True faces, true selves: why I forego Pagan costumery and aspecting

Castlefest 2008 by Anneliez.
Medieval costumed woman - on flickr by Annie Liz

I was in online discussion with another pagan writer, one where we were talking about the struggle to be authentic. We are both introverts to varying degrees – not shy, but with a marked preference towards the internal, and both of us have at times felt like we had to struggle to make our true selves known to those around us. Both of us have observed the enthusiasm to which other neopagans take to pageantry; any event can call for a cape and a costume. I’ve heard and been taught that the magical persona can be assumed through use of makeup and donning of costume.

I’ve tried it, once going so far as to wear a cloak to an outdoor ceremony.

I felt completely stupid. I was wearing a costume. I was being a fake.

The minute I ditched the cloak, I easily entered a magical frame of mind.

My friend, when I mentioned how I felt about costumery, shared a similar experience.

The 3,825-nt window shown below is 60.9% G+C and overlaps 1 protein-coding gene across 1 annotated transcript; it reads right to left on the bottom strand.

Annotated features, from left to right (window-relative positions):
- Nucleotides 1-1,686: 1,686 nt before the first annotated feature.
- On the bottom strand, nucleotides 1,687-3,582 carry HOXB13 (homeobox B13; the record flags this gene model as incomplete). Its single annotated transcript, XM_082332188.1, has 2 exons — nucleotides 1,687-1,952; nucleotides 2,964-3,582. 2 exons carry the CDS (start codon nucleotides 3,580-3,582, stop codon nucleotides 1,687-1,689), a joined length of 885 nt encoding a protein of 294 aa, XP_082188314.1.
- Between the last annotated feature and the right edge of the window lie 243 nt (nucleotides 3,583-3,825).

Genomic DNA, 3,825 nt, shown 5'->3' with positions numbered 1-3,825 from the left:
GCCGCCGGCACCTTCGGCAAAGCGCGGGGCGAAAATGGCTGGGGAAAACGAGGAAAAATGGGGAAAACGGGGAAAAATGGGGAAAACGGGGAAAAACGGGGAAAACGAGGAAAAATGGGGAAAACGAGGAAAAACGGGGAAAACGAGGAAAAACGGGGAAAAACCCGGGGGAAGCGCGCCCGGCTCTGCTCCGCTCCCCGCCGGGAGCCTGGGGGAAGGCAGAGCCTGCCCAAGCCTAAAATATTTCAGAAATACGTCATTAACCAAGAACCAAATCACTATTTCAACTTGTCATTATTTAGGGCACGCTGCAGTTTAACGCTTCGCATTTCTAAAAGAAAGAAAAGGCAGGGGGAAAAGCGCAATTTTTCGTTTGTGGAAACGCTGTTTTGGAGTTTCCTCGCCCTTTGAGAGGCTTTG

There are people who absolutely need the pageant. But my friend and I aren’t one of them – our true selves come out in a different way, that isn’t visual. We both agreed that we are our truest selves when writing, and all else is decoration. My best chances of accessing that in ritual is by being in the clothing I like to wear, that fits me and is clean and comfortable. In my 20s, that was a good pair of overalls and a babydoll t-shirt. In my 30s, it’s yoga pants and a loose blouse.

There is definitely magical transformation, and real magical skill involved in turning a person into a vision. And there are people who paint and mark themselves until they’ve used their skin as a canvas for the true self. I am just not one of those people – my true self floats just beneath the surface, and to add a costume is just to bury her further.